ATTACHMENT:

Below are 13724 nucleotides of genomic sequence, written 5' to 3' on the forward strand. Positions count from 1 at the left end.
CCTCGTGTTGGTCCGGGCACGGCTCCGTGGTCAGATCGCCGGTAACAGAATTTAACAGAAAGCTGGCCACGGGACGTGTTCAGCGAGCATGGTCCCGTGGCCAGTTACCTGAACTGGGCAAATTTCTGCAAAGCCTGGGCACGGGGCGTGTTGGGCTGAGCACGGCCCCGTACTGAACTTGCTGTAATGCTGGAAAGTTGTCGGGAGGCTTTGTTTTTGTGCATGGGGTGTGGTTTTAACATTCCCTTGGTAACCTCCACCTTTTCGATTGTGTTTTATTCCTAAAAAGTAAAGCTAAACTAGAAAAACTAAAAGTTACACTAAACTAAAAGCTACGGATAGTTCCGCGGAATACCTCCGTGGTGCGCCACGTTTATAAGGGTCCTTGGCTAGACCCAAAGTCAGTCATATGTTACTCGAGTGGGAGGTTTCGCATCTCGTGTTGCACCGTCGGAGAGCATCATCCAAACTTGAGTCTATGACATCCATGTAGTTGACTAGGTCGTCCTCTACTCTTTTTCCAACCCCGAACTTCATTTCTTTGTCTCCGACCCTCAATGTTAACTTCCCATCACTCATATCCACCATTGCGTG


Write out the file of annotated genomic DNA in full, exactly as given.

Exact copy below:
Below are 13724 nucleotides of genomic sequence, written 5' to 3' on the forward strand. Positions count from 1 at the left end.
CCTCGTGTTGGTCCGGGCACGGCTCCGTGGTCAGATCGCCGGTAACAGAATTTAACAGAAAGCTGGCCACGGGACGTGTTCAGCGAGCATGGTCCCGTGGCCAGTTACCTGAACTGGGCAAATTTCTGCAAAGCCTGGGCACGGGGCGTGTTGGGCTGAGCACGGCCCCGTACTGAACTTGCTGTAATGCTGGAAAGTTGTCGGGAGGCTTTGTTTTTGTGCATGGGGTGTGGTTTTAACATTCCCTTGGTAACCTCCACCTTTTCGATTGTGTTTTATTCCTAAAAAGTAAAGCTAAACTAGAAAAACTAAAAGTTACACTAAACTAAAAGCTACGGATAGTTCCGCGGAATACCTCCGTGGTGCGCCACGTTTATAAGGGTCCTTGGCTAGACCCAAAGTCAGTCATATGTTACTCGAGTGGGAGGTTTCGCATCTCGTGTTGCACCGTCGGAGAGCATCATCCAAACTTGAGTCTATGACATCCATGTAGTTGACTAGGTCGTCCTCTACTCTTTTTCCAACCCCGAACTTCATTTCTTTGTCTCCGACCCTCAATGTTAACTTCCCATCACTCATATCCACCATTGCGTG